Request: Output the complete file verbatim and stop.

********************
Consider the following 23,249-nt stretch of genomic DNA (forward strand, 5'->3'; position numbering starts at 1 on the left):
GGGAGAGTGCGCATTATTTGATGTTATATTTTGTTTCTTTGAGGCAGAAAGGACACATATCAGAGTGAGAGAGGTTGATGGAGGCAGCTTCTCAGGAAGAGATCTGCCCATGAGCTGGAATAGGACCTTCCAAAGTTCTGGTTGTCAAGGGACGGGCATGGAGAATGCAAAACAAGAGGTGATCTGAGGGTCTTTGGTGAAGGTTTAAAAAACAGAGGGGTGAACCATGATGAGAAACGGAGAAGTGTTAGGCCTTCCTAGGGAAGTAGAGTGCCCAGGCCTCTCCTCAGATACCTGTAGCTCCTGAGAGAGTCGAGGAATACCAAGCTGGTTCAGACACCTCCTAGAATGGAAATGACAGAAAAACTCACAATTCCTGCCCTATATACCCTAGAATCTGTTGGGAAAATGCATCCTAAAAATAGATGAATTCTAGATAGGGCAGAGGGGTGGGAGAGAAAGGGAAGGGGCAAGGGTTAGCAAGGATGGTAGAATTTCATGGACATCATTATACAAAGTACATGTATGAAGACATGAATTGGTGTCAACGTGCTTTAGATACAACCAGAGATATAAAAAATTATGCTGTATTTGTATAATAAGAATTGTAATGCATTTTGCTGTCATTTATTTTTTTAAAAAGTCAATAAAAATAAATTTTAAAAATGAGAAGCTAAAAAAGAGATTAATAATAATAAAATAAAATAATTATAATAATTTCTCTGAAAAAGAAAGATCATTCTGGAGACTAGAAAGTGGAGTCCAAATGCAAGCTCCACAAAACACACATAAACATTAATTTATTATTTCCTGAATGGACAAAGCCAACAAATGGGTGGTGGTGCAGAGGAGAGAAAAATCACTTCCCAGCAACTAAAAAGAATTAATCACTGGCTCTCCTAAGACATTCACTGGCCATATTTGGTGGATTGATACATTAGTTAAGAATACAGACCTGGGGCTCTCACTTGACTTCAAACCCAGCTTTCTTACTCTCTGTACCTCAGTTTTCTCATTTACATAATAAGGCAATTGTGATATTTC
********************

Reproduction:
Consider the following 23,249-nt stretch of genomic DNA (forward strand, 5'->3'; position numbering starts at 1 on the left):
GGGAGAGTGCGCATTATTTGATGTTATATTTTGTTTCTTTGAGGCAGAAAGGACACATATCAGAGTGAGAGAGGTTGATGGAGGCAGCTTCTCAGGAAGAGATCTGCCCATGAGCTGGAATAGGACCTTCCAAAGTTCTGGTTGTCAAGGGACGGGCATGGAGAATGCAAAACAAGAGGTGATCTGAGGGTCTTTGGTGAAGGTTTAAAAAACAGAGGGGTGAACCATGATGAGAAACGGAGAAGTGTTAGGCCTTCCTAGGGAAGTAGAGTGCCCAGGCCTCTCCTCAGATACCTGTAGCTCCTGAGAGAGTCGAGGAATACCAAGCTGGTTCAGACACCTCCTAGAATGGAAATGACAGAAAAACTCACAATTCCTGCCCTATATACCCTAGAATCTGTTGGGAAAATGCATCCTAAAAATAGATGAATTCTAGATAGGGCAGAGGGGTGGGAGAGAAAGGGAAGGGGCAAGGGTTAGCAAGGATGGTAGAATTTCATGGACATCATTATACAAAGTACATGTATGAAGACATGAATTGGTGTCAACGTGCTTTAGATACAACCAGAGATATAAAAAATTATGCTGTATTTGTATAATAAGAATTGTAATGCATTTTGCTGTCATTTATTTTTTTAAAAAGTCAATAAAAATAAATTTTAAAAATGAGAAGCTAAAAAAGAGATTAATAATAATAAAATAAAATAATTATAATAATTTCTCTGAAAAAGAAAGATCATTCTGGAGACTAGAAAGTGGAGTCCAAATGCAAGCTCCACAAAACACACATAAACATTAATTTATTATTTCCTGAATGGACAAAGCCAACAAATGGGTGGTGGTGCAGAGGAGAGAAAAATCACTTCCCAGCAACTAAAAAGAATTAATCACTGGCTCTCCTAAGACATTCACTGGCCATATTTGGTGGATTGATACATTAGTTAAGAATACAGACCTGGGGCTCTCACTTGACTTCAAACCCAGCTTTCTTACTCTCTGTACCTCAGTTTTCTCATTTACATAATAAGGCAATTGTGATATTTC